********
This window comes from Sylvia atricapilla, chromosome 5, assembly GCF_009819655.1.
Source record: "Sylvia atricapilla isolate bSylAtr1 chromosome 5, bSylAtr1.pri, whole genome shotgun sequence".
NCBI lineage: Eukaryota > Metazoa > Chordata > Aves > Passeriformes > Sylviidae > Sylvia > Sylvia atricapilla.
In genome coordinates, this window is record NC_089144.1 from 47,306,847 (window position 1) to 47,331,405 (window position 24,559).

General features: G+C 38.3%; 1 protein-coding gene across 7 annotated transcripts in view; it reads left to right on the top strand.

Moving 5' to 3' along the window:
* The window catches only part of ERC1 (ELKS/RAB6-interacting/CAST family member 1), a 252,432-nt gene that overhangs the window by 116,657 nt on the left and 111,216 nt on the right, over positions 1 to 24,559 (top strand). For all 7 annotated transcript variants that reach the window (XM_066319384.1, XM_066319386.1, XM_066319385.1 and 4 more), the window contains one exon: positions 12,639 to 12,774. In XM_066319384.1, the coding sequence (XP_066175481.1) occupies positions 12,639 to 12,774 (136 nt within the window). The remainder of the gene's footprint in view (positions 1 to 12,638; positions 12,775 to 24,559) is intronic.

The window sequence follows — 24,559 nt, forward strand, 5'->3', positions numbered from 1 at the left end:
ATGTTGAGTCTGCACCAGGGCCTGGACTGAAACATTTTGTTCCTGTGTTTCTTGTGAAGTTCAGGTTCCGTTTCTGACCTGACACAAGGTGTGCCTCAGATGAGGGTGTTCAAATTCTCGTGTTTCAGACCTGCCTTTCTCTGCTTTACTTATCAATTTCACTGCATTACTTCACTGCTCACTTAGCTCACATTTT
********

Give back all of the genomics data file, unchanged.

This window comes from Sylvia atricapilla, chromosome 5, assembly GCF_009819655.1.
Source record: "Sylvia atricapilla isolate bSylAtr1 chromosome 5, bSylAtr1.pri, whole genome shotgun sequence".
NCBI lineage: Eukaryota > Metazoa > Chordata > Aves > Passeriformes > Sylviidae > Sylvia > Sylvia atricapilla.
In genome coordinates, this window is record NC_089144.1 from 47,306,847 (window position 1) to 47,331,405 (window position 24,559).

General features: G+C 38.3%; 1 protein-coding gene across 7 annotated transcripts in view; it reads left to right on the top strand.

Moving 5' to 3' along the window:
* The window catches only part of ERC1 (ELKS/RAB6-interacting/CAST family member 1), a 252,432-nt gene that overhangs the window by 116,657 nt on the left and 111,216 nt on the right, over positions 1 to 24,559 (top strand). For all 7 annotated transcript variants that reach the window (XM_066319384.1, XM_066319386.1, XM_066319385.1 and 4 more), the window contains one exon: positions 12,639 to 12,774. In XM_066319384.1, the coding sequence (XP_066175481.1) occupies positions 12,639 to 12,774 (136 nt within the window). The remainder of the gene's footprint in view (positions 1 to 12,638; positions 12,775 to 24,559) is intronic.

The window sequence follows — 24,559 nt, forward strand, 5'->3', positions numbered from 1 at the left end:
ATGTTGAGTCTGCACCAGGGCCTGGACTGAAACATTTTGTTCCTGTGTTTCTTGTGAAGTTCAGGTTCCGTTTCTGACCTGACACAAGGTGTGCCTCAGATGAGGGTGTTCAAATTCTCGTGTTTCAGACCTGCCTTTCTCTGCTTTACTTATCAATTTCACTGCATTACTTCACTGCTCACTTAGCTCACATTTT